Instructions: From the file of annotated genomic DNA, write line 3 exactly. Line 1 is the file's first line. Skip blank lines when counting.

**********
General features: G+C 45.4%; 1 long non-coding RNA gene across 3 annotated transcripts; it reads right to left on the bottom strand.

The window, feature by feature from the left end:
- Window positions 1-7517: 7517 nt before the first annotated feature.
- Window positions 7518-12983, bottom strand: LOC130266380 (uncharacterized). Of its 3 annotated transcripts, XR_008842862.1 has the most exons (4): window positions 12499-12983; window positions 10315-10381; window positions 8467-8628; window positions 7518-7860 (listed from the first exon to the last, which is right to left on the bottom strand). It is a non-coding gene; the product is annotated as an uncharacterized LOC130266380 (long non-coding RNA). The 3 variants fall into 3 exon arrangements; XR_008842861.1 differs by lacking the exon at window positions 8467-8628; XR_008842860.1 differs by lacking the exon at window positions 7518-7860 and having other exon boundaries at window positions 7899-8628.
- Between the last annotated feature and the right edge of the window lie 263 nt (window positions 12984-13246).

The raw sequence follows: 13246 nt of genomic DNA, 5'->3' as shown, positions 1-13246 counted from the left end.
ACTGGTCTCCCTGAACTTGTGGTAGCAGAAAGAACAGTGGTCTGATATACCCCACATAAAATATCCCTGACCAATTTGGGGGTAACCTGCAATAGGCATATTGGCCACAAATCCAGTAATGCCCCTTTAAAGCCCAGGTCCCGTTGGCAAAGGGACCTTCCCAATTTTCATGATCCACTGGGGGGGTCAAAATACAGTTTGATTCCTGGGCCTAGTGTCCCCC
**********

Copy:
- Window positions 1-7517: 7517 nt before the first annotated feature.